Monday, September 26, 2011

dumb network policies and systems practices

"jump server". just the term itself conjures up an image of "getting around" security or the network. it's a HACK. unless there's a big problem with your network, you should be able to allow access directly to the server you need to get to. connecting to one host just to connect to another host is retarded.

the only thing that is a potential benefit is that you're essentially forcing any network communication through one protocol (which can subsequently be circumvented on the jump server, depending) and (again, depending on the jump server) authenticating twice.

the bad things? it's incredibly, incredibly slow to transfer files. functionality with different protocols becomes broken. and you're circumventing the firewalls and network security. once you tunnel to the jump box it becomes much more difficult to determine who is connecting to where (after the jump box). and attacks on the internal network get much more interesting, not to mention if you escalate privs on the jump box you can piggyback any connection any other user is making from the jump box. not to mention you're forcing a new layer of complication onto your users so doing their job becomes more of a hassle - which almost by definition inspires people to break good convention for the sake of convenience. not to mention it's a waste of resources.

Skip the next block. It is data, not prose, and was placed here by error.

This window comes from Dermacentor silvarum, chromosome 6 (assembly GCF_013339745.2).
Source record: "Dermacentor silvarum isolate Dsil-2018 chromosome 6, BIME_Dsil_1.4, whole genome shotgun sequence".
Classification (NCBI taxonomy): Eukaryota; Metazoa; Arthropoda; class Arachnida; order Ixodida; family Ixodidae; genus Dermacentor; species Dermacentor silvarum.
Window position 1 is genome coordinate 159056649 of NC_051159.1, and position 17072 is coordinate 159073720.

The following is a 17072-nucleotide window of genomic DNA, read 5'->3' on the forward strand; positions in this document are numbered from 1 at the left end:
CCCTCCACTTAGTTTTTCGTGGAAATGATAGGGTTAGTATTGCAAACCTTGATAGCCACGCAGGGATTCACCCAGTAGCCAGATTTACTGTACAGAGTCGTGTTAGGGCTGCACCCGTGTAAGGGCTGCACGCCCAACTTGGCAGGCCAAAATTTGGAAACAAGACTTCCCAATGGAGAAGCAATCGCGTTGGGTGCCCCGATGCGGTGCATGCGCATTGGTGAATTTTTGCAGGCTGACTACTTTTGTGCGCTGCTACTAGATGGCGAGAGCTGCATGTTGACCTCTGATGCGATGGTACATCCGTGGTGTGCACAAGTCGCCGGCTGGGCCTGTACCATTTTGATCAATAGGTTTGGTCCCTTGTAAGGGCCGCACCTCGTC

systems guys, don't jerk your users around. if there's a way you can get something done quicker, do it. for example: resizing logical partitions in a VM guest.

if your user wants 10GB more added to their work partition, get a procedure in place so you can do it live. rebooting the server should not be necessary for most admin tasks on a unix host.

don't believe me? read this blog post explaining how to extend an LVM volume while the box is still up. hey, now i don't have to wait a day to keep doing my work on a server which was allocated way fewer resources than it should have had!

Monday, September 19, 2011

secure kickstarting of new linux servers

PXE is not secure. Not only does it rely on broadcast requests for a PXE server, it uses UDP and TFTP to serve files, thus removing any remaining security features. It also can't be used on WANs and typically requires admin infrastructure and VLANs set up wherever the boxes will be installed, so lots of admin overhead is required.

To get around these problems and provide a secure mechanism for remote install you should use a pre-built linux image on CD-ROM or floppy disk. Most servers today come with one or the other, and both provide enough space to include a kernel and tiny compressed initrd with barebones networking tools.

The kernel should obviously be the newest vanilla kernel possible, patched to include any relevant hardware support. The more vanilla the better as you can quickly pick up the newest released kernel and build it without needing to modify vendor-specific patches.

The initrd should probably be based on an LZMA-compressed mini filesystem or cpio archive. Usually something custom like squashfs works the best. You'll need to build busybox and the dropbear ssh client in a uClibc buildroot environment to make it as small as possible. Bundle an ssh key for the admin server along with DNS and IP information for the server (in case DNS resolution fails, it can try the last known good IP address(es)). It should try indefinitely to get an IP address, and once it gets one it should make an SSH connection. Once SSH connection is established it should download install scripts and execute them. All downloads happen through the secure SSH tunnel.